In 2018, 34% of all company data breaches came from the inside. That means that on average, a third of the risk a company faces when it comes to network security comes from insider threats — our own employees. With all the work and effort we put into protecting our company’s data, this can feel, at best, demoralizing. What do we do when so much of the danger stems from our own team? When we make every effort to protect our network from intruders, and a third of those ‘intruders’ will simply have access anyway — because we gave it to them?
How can we mitigate this particular kind of risk? We can’t simply start treating our employees like suspicious actors; such treatment would decimate morale and, ironically, probably make the insider risk more steep. If your team feels mistreated, or believes you don’t trust them, you might find them unmotivated to protect company data.
But we can’t just sit back and hope everything turns out all right. With statistics so clearly demonstrating a risk, it’s clear we must take action to mitigate that risk. But what should that action be? How can you work to ensure your team will protect your data — without alienating them altogether? The answer is at least threefold: give your team the tools they need to spot risks, the knowledge they need to recognize the risks, and the trust necessary to care.
PREVENTING INSIDER THREATS: A THREEFOLD PROCESS
- Use AI as much as possible. Part of the risk of internal threat isn’t necessarily malicious — it’s just the natural course of human error. The more repetitive a task is, the less skilled a human will be at that task long term. They’ll eventually start making mistakes; our brains just aren’t wired to do unending repetition. Constantly searching for irregular activity in your network, for example, is something that AI can master better than a human can. Many companies are already catching on: 73% of enterprises are pushing AI in their cybersecurity plans, especially in network security. Let the people make the higher-level decisions, look into unique threats, and solve problems. Let the AI take on everything else. Your team will thank you, and your security will ultimately be stronger.
- Educate your team. Your employees can’t mitigate risks they can’t recognize. Network security is no longer exclusively the realm of the CISO or the IT team; it’s everyone’s business. Make it a team event. Let them know this is part of the job, then train them on exactly what that means. With the constantly shifting nature of cybersecurity, this means regularly updated training — not just once a year. Make sure everyone understands the latest threats, what they can look out for, and what exactly to do if they suspect a hack. There’s a bonus here, too: Research shows that companies who invest in training for their employees enjoy a 24% higher profit margin, and much higher employee retention.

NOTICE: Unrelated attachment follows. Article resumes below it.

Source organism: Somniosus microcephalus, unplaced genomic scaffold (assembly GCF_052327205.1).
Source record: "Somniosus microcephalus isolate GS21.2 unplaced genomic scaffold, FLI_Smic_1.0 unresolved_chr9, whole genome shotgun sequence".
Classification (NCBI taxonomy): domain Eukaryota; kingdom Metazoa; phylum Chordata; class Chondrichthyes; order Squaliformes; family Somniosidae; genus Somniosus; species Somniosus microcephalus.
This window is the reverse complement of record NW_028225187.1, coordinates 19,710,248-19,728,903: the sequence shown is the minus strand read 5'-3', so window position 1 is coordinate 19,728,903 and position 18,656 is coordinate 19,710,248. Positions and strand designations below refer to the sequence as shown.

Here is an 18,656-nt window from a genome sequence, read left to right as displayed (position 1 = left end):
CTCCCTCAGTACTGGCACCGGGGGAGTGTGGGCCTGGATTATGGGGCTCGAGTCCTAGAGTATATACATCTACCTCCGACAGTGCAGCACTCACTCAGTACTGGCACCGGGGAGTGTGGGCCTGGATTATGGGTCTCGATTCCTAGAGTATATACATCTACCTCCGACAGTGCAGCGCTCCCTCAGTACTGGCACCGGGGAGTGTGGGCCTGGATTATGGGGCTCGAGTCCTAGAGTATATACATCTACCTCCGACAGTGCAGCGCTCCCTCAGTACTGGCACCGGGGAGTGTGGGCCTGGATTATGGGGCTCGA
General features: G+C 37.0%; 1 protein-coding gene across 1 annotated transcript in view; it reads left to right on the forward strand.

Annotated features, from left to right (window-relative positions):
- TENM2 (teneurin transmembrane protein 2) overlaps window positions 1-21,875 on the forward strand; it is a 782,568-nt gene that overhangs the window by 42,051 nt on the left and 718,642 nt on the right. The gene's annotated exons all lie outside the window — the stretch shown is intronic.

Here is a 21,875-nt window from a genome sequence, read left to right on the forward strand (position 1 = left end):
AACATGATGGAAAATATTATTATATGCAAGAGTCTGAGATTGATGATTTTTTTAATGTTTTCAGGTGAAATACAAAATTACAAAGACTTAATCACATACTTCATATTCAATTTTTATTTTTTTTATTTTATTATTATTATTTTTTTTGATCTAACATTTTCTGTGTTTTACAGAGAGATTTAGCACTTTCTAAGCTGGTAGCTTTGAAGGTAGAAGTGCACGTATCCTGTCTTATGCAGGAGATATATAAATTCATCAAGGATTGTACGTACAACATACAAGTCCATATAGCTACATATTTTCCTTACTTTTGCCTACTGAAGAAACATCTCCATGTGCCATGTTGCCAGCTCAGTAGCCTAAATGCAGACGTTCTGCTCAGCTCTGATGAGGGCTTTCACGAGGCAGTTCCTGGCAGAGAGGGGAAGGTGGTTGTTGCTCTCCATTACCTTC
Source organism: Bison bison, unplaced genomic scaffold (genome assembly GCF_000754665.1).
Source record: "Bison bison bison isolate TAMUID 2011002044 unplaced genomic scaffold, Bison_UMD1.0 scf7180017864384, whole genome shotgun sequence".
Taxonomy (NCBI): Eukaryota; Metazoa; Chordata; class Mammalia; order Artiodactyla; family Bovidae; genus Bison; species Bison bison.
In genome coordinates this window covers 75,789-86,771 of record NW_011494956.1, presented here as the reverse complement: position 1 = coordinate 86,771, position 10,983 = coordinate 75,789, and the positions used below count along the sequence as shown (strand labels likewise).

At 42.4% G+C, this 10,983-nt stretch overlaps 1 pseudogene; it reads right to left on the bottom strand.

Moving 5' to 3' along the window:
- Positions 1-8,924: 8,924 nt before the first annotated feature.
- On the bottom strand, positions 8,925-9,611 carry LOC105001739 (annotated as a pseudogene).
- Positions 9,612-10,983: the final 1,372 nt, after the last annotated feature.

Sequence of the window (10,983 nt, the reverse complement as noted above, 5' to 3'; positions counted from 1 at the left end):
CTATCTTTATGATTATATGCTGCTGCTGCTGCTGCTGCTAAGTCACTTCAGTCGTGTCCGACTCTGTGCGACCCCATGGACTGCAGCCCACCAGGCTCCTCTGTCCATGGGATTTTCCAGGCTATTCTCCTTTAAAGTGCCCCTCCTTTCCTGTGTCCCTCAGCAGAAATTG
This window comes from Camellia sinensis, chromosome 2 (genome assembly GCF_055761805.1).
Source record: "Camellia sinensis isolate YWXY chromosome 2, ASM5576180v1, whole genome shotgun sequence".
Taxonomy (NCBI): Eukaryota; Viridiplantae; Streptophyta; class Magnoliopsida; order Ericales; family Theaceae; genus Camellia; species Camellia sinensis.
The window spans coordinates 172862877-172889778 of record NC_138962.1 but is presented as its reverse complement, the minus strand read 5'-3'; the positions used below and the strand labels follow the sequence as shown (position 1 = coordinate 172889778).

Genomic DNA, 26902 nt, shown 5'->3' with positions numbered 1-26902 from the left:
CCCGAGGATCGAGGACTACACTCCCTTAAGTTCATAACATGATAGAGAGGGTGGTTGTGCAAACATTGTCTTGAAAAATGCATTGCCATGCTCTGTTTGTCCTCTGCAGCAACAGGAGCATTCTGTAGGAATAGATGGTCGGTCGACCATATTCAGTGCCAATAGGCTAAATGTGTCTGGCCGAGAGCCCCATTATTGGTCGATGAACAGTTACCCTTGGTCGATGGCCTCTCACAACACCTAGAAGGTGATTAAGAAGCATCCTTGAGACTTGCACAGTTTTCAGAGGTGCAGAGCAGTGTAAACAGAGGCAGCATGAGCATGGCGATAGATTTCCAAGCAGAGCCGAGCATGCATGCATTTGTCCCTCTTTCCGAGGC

- Build employee buy-in. The bottom line all companies have to face is this: Giving anyone access to your network, including your employees, is a risk. But it’s a risk you have to take if you want to stay productive and keep growing. Minimize that risk by building team camaraderie, developing healthy relationships, and rewarding your employees for hard work. Building trust, teamwork, and showing appreciation all help employees to feel connected at work — to feel more at home. Happy, thriving employees don’t want to expose company data; on the contrary, they’ll be all the more motivated to protect data they see as essential to their own well-being. Even better, share your vision with your team — show them how your work is making the world (or your market) a better place. Employees feel more connected to work they’re passionate about. Another benefit here is much higher employee engagement, which ultimately makes your team more productive.
When we hear statistics telling us the call is coming from inside the house — or the risk is coming from inside the company — we might have the urge to cast everyone we work with in a suspicious light. Fight that instinct; the more suspicion you treat your team with, the less secure their work will be. Preventing insider threats is about building trust; it’s about connecting with your team in such a way that they feel valued and engaged, and therefore all the more motivated to protect their company data. Then, it’s simply a matter of providing the right tools and the right education, and not only will your network be that much more secure — your company will be more productive with a happier, cybersecurity-conscious team.